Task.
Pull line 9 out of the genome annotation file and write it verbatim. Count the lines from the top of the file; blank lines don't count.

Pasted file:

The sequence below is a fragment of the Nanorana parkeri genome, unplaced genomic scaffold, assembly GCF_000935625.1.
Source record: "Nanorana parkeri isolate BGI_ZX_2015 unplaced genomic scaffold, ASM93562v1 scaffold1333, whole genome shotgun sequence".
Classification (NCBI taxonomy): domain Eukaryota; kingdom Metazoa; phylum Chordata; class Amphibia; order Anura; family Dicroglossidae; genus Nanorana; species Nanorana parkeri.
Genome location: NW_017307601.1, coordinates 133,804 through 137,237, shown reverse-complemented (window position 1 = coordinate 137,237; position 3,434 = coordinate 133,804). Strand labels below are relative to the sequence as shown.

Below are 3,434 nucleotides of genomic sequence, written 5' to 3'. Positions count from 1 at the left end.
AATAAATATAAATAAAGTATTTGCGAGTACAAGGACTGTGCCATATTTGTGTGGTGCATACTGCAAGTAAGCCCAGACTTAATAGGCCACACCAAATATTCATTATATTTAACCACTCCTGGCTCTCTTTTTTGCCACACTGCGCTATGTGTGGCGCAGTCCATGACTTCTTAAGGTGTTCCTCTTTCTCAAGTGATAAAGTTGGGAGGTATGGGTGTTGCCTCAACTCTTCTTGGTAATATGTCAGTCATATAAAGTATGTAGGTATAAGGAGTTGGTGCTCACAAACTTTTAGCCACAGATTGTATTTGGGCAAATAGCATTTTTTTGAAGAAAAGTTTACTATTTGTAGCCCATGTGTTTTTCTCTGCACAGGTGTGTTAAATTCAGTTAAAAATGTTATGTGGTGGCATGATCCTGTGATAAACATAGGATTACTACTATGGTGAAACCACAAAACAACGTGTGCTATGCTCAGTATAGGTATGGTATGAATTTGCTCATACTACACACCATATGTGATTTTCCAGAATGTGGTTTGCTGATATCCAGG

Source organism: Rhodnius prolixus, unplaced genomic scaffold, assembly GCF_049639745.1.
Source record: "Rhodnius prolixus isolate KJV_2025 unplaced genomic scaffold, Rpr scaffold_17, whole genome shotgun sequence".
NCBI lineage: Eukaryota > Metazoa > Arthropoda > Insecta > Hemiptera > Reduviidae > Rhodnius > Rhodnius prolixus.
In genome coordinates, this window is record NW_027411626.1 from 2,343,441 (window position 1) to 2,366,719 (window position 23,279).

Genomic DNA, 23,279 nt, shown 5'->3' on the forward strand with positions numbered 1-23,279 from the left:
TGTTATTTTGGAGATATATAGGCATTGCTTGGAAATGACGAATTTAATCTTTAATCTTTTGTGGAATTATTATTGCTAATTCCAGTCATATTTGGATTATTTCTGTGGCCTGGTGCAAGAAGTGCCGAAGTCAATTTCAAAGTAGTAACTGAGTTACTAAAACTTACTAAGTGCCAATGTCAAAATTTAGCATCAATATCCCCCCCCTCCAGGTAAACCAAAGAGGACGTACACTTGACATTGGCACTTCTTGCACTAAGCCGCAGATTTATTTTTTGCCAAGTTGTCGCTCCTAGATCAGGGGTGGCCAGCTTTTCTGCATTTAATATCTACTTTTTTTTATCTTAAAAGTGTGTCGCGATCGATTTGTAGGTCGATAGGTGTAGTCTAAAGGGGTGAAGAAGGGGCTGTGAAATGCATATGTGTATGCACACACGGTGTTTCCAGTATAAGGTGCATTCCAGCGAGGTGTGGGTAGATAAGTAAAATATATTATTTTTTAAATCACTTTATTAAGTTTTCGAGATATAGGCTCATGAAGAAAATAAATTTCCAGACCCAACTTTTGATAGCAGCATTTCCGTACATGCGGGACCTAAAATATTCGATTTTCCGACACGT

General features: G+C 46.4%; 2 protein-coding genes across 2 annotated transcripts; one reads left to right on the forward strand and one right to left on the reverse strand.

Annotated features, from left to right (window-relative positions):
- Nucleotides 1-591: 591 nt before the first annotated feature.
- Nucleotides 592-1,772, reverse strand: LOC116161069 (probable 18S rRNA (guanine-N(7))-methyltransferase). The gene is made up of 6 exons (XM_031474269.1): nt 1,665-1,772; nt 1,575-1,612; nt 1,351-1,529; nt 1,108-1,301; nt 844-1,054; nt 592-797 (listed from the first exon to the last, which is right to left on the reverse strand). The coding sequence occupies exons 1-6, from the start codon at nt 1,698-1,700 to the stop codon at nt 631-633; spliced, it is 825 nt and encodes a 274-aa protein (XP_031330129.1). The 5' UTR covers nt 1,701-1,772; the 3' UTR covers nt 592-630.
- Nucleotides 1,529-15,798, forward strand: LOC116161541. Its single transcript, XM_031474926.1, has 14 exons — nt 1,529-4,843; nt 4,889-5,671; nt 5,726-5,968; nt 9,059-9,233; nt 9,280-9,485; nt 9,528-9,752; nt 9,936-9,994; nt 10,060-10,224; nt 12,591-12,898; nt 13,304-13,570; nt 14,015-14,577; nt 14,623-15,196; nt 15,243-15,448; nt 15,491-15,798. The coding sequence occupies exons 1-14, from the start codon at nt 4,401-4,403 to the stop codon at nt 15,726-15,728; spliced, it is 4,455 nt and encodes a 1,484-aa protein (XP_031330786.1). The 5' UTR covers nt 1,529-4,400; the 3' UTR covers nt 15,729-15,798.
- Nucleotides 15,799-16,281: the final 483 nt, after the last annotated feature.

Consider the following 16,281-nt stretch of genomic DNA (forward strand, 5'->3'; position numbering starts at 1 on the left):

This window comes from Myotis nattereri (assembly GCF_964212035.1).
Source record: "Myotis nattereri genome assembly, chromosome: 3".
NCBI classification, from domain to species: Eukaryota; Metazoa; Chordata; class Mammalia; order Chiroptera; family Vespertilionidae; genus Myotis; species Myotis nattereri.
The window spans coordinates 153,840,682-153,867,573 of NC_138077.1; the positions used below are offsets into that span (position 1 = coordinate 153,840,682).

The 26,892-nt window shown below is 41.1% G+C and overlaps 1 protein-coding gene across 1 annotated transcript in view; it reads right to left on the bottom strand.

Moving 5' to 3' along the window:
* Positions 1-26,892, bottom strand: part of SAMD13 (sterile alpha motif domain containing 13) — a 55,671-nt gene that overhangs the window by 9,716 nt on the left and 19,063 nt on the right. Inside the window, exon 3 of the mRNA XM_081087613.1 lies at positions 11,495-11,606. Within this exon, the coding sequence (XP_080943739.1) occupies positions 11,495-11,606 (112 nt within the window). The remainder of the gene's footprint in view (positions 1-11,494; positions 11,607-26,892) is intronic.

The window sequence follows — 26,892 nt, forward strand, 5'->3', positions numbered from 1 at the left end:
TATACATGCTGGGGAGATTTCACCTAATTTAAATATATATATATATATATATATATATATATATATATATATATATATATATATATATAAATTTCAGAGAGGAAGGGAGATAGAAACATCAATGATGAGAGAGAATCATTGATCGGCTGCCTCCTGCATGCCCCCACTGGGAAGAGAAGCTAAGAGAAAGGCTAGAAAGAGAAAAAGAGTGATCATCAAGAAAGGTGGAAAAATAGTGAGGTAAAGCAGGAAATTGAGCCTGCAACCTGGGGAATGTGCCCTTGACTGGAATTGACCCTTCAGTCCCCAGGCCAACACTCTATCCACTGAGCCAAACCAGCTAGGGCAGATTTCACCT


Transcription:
NCBI lineage: Eukaryota > Metazoa > Arthropoda > Insecta > Hemiptera > Reduviidae > Rhodnius > Rhodnius prolixus.